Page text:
Abstract

The concept of social license to operate was forged in the crucible between globalization-which has radically decentralized the ability of organizations to operate wherever they choose-and the rise of oppositional social movements, newly empowered to confront global actors infringing on their communities. This article reviews the central dilemma posed by social license to operate: whether it is business practice, sociological reality, or emerging form of governance, drawing on the insights and findings of the articles in this special issue. It then suggests three lines of future research for the critical social sciences. The article concludes that the principle shortcomings of the concept of social license to operate is the inevitability of the boundaries it draws between organizations and the communities they inhabit and the failure of the concept to acknowledge that transformation, not just operation, is almost always at stake in these encounters.

Original languageEnglish (US)
Pages (from-to)385-392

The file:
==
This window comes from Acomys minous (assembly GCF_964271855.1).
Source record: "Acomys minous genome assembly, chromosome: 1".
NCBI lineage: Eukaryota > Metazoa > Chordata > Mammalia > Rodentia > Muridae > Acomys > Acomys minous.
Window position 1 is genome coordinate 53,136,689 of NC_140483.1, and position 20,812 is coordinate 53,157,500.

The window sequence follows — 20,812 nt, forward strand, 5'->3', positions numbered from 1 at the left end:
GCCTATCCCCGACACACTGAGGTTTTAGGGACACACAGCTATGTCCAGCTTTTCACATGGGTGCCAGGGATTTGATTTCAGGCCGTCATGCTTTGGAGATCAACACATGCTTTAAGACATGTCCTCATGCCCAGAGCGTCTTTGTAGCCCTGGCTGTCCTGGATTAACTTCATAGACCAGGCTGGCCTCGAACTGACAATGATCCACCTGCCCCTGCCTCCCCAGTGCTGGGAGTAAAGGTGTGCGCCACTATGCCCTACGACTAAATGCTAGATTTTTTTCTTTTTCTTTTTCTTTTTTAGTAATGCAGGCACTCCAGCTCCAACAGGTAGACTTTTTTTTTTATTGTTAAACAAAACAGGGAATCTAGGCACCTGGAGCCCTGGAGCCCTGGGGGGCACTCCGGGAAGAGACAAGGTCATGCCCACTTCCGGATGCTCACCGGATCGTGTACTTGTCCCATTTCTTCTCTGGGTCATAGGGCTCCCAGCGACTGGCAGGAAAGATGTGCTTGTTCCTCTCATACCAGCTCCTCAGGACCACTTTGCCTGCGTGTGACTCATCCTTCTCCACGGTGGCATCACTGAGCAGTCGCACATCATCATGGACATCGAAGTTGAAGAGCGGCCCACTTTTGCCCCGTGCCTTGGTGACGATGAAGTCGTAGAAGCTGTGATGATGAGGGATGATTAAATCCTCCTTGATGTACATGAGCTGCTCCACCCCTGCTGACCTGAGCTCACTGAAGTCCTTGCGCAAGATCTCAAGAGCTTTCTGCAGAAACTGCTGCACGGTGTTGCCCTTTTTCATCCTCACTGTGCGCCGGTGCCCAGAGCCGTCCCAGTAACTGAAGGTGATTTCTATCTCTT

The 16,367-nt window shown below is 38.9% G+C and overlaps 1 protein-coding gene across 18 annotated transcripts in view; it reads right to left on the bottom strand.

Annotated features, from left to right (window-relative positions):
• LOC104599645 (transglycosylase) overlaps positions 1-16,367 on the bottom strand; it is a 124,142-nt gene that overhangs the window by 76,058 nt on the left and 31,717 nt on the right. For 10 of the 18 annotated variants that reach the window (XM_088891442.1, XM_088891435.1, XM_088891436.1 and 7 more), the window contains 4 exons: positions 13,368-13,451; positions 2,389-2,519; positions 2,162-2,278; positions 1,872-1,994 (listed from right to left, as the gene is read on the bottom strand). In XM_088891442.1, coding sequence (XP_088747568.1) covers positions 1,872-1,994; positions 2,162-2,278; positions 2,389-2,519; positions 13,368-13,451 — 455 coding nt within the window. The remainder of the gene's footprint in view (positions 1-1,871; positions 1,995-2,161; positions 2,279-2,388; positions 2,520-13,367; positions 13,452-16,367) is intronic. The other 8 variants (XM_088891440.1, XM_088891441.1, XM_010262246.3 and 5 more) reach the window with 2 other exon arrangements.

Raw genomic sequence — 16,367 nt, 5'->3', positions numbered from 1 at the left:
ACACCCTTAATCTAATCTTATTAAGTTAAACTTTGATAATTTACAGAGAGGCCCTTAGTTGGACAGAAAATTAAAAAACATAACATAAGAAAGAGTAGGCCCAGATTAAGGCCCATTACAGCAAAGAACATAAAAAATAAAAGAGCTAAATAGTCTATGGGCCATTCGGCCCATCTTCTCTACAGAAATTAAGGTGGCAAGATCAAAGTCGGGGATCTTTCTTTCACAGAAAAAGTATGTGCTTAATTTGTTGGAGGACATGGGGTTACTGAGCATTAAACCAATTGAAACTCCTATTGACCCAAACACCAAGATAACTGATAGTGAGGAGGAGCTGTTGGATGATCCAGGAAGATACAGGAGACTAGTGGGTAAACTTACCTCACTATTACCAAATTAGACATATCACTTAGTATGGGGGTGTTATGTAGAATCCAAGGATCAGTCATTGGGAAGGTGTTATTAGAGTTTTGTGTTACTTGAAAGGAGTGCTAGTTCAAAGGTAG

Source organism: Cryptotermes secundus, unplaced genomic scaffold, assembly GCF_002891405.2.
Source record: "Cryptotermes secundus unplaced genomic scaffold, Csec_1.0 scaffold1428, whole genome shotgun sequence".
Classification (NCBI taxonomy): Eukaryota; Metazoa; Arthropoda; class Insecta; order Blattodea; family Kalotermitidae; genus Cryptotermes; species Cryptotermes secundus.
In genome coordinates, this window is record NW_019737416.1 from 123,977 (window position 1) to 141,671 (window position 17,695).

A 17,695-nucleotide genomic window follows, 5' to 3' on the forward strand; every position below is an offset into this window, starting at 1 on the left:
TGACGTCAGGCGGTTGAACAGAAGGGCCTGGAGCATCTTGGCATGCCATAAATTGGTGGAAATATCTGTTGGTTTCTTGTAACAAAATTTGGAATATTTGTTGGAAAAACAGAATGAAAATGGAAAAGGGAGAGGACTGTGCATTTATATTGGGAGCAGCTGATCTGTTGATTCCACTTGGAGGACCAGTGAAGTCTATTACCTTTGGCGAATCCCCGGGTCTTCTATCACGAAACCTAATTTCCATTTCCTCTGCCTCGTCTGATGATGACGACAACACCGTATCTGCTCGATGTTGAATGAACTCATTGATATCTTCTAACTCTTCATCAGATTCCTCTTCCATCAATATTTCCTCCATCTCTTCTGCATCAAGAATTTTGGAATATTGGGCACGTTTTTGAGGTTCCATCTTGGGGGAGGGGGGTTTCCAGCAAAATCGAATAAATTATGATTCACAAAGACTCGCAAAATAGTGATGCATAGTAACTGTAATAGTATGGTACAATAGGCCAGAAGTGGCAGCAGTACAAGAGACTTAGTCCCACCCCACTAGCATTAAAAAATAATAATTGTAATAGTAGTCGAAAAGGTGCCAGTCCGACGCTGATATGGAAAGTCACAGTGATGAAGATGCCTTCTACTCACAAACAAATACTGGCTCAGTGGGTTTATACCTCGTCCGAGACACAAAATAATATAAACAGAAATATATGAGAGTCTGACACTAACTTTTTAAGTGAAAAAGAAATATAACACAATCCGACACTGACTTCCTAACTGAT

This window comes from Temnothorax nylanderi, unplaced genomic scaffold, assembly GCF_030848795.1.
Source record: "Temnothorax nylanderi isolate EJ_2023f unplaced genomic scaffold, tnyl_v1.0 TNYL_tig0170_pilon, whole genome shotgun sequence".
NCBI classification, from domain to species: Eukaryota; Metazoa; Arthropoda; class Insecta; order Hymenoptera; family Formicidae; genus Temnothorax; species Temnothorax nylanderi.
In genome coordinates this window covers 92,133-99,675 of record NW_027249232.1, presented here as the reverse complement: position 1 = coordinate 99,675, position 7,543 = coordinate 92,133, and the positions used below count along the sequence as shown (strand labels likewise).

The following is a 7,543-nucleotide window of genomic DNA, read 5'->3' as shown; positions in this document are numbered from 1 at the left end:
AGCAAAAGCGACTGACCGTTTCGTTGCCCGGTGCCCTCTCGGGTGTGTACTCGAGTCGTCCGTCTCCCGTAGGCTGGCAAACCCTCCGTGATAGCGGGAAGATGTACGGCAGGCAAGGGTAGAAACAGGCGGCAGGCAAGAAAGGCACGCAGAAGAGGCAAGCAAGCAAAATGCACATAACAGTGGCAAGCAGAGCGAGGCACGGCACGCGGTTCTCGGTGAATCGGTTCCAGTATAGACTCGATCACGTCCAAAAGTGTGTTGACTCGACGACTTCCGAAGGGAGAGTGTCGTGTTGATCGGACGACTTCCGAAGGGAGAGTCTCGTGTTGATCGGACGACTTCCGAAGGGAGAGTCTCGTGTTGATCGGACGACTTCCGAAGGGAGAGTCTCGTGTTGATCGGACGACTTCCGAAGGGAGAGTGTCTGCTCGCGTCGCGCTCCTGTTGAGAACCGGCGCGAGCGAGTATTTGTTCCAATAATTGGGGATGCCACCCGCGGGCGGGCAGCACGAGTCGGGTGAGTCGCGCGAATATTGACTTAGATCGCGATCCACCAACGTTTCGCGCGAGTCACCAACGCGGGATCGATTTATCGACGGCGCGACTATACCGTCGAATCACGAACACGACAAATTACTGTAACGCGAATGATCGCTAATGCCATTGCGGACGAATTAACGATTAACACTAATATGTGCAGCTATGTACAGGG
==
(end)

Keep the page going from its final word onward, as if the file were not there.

Number of pages8
JournalSocial Epistemology
Volume28
Issue number3-4
DOIs
StatePublished - 2014

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license
globalization
Social Movements
community
social science
governance
ability
Globalization
Social Sciences
Crucible
Governance
Rise

Keywords

  • Democracy
  • Globalization
  • Governance
  • Social License to Operate
  • Social Movement

ASJC Scopus subject areas

  • Social Sciences(all)
  • Philosophy

Cite this

Globalization and Discontent. / Miller, Clark.

In: Social Epistemology, Vol. 28, No. 3-4, 2014, p. 385-392.

Research output: Contribution to journalArticle

Miller, Clark. / Globalization and Discontent. In: Social Epistemology. 2014 ; Vol. 28, No. 3-4. pp. 385-392.
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